~by Louis Templeman
DOES GOD PLAY?
Does God play? This is an odd question which presented itself to my imagination recently. To consider such an idea is to (excuse the $2.00 word) anthropomorphize God: to make God human. It is a way to try to understand by using metaphors. It is practically unavoidable to undertake theological discussions without this rhetorical device; humanizing God so we can understand him in our language.
So, the question, “Does God play?” may be odd, yet I feel it is practical. We find play in his creation. Play is very human. It is also very other. Very dog. Very feline. Very dolphin. Very childlike (human). A great many mammals play. I don’t know that play can be found elsewhere in the natural world. But Christians believe people were created in the image of God and it is not much of a stretch to make this connection.
There are a few incidences in the Biblical record that indicate humor, or play. The habit of God meeting with his human family in the garden in the cool of the evening does not speak of play but it does provide the place and atmosphere where pleasure and play could easily take place. Later in Genesis, in Noah’s lineage, there is an individual, Jubal Cain, who invents musical instruments. And, we do not talk of working music but of playing music. Or, dancing. Music lends itself to group play; to bands; orchestras and choirs. And, such can be found in Old and New Testament writings. Abraham and Sarai were once spotted “sporting” or enjoying some level of flirting, or sexual play. Miriam danced and sang once she had crossed the Red Sea and found herself safe on the other side – opposite her Egyptians oppressors. All these instances of play give secondary support to the idea that God plays, or can play. That is why we Christians believe we see shadows of the nature of God in creation; assuming that the Artist’s creation reveals something of the artist.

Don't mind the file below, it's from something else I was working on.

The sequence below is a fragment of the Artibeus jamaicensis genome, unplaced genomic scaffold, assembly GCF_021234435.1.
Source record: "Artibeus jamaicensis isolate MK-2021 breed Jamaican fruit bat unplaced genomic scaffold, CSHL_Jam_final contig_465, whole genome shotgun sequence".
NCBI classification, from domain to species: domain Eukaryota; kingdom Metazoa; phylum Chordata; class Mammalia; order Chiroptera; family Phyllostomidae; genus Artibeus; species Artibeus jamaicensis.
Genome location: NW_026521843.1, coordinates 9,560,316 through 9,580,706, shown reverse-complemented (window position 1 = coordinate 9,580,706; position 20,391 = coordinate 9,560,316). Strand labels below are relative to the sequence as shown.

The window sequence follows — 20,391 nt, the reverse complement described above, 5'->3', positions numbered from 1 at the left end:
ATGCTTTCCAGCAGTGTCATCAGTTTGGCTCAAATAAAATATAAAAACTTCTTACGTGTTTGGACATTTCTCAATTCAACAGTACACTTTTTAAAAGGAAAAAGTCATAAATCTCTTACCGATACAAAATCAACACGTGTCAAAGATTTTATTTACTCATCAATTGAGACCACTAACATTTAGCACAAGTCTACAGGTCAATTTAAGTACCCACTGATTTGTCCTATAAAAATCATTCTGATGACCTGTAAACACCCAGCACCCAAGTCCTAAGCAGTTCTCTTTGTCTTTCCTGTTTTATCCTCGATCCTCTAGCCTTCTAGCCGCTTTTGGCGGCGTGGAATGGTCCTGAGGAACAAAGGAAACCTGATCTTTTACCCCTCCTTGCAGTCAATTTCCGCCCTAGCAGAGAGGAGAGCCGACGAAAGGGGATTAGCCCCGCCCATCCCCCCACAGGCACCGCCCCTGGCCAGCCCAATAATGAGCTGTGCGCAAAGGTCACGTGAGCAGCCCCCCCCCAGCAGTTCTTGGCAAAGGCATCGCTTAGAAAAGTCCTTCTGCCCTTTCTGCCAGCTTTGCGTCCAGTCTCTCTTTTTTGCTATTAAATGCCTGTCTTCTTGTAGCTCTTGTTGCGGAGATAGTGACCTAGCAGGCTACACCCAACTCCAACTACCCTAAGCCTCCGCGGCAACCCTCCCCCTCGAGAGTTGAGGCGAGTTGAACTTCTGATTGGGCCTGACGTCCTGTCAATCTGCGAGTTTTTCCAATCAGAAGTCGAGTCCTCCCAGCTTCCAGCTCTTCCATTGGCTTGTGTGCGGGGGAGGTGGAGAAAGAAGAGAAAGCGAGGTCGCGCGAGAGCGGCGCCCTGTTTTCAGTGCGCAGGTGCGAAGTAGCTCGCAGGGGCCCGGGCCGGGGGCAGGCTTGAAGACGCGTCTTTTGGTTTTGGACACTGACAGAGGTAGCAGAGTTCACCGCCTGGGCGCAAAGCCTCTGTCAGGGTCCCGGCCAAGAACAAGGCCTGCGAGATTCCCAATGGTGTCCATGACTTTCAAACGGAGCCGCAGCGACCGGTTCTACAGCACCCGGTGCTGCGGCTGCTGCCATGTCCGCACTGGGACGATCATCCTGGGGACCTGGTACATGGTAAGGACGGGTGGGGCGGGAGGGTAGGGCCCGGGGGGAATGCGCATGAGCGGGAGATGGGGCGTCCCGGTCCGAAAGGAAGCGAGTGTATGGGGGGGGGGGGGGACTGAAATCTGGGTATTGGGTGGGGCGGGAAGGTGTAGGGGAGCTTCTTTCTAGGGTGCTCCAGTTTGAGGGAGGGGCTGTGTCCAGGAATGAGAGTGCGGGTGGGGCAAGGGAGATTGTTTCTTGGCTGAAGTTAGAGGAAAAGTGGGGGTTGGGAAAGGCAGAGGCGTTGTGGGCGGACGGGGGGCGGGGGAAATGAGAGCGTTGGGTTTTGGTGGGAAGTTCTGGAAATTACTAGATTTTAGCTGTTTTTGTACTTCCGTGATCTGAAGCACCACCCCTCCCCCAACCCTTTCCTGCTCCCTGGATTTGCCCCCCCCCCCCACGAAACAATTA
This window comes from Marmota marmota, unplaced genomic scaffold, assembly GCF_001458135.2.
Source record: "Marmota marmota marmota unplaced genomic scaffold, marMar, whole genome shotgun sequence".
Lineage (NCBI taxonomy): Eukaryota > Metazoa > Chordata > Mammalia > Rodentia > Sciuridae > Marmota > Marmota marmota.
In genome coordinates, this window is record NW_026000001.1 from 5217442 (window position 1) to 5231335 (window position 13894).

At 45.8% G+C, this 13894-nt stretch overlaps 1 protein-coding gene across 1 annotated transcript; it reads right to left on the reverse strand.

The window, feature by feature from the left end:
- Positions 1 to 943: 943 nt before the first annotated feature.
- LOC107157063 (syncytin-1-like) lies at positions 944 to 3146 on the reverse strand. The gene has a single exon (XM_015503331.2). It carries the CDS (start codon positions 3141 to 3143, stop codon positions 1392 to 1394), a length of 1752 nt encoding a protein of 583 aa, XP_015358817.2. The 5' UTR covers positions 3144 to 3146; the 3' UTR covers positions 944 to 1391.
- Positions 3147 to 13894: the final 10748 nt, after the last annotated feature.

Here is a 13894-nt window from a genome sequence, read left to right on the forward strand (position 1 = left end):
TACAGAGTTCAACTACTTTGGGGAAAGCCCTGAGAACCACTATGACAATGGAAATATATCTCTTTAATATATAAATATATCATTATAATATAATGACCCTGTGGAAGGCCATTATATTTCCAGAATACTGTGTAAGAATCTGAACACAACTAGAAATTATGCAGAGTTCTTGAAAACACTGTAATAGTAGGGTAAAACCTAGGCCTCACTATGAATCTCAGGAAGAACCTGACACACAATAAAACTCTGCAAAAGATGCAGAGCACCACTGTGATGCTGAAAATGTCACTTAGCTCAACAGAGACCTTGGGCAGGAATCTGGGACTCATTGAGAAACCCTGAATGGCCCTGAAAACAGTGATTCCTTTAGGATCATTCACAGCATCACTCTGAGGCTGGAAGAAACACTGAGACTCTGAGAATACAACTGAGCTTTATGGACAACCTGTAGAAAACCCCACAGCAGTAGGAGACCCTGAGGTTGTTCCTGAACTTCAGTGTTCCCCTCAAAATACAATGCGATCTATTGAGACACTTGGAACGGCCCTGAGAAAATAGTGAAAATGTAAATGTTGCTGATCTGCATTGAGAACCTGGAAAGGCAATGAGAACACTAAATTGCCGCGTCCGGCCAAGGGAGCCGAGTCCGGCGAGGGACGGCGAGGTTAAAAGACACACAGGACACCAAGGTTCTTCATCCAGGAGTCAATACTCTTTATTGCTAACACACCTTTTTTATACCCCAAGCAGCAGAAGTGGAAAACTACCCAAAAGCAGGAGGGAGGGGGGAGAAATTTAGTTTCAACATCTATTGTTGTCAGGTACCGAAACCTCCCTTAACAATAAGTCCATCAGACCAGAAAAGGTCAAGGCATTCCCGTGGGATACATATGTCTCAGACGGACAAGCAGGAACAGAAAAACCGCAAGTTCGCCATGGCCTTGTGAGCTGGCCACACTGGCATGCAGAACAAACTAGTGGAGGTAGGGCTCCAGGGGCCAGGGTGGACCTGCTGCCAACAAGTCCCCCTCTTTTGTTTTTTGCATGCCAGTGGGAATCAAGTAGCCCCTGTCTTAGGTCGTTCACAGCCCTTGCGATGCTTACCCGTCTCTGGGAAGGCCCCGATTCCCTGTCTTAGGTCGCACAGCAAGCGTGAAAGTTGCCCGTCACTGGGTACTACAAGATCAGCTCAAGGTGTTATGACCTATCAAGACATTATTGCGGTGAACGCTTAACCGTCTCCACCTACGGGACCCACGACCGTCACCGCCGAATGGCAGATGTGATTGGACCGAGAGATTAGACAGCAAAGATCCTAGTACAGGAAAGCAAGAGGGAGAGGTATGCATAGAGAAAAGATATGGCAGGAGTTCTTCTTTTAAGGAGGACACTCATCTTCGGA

I have often wondered about the angel’s greeting to Gideon. Gideon, like the rest of Israel, was hiding in fear from the Medians. He was hidden in a wine press winnowing his wheat harvest, hoping to get his work done without his enemies noticing. For, had they seen, they would have raided him and stolen his harvest. The angel found him in these embarrassing circumstances and said to him, “Hail! Oh, man of valor.” Seems to me, Gabriel is using irony as a comic device, to get the man’s attention.
James Martin, S. J., insists that several of Jesus’s statements were originally humorous. He points out how humor has a difficult time transcending cultures and history – so statements like the hypocrisy of judging someone with a speck in your eye while you have a plank in your own do not have the punch today as it did in Jesus’ time. But, he is convinced it came across as a good, relevant joke on the stage where Jesus offered it. Fr. Martin believes Jesus told funny stories. It is disturbing that those who would take offense at this question, “Does God play?”, have no trouble describing God as angry.
When I asked my wife this question she did not hesitate to relate an epiphany she had in real time.
Her Uncle Buddy was a delight to her. He was funny, easy to approach, very safe and protective towards his younger relatives, but a troubling and carnal thorn in the side of his very religious wife. Joy’s family was very devout – mostly Pentecostal. Uncle Buddy’s wife loved him but fussed over his taste for cold beer and his, not infrequent, colorful metaphors and salty language. She regularly made public requests for prayers for his soul. She was convinced she’d spend her heaven alone, fretting over his salvation, or lack thereof.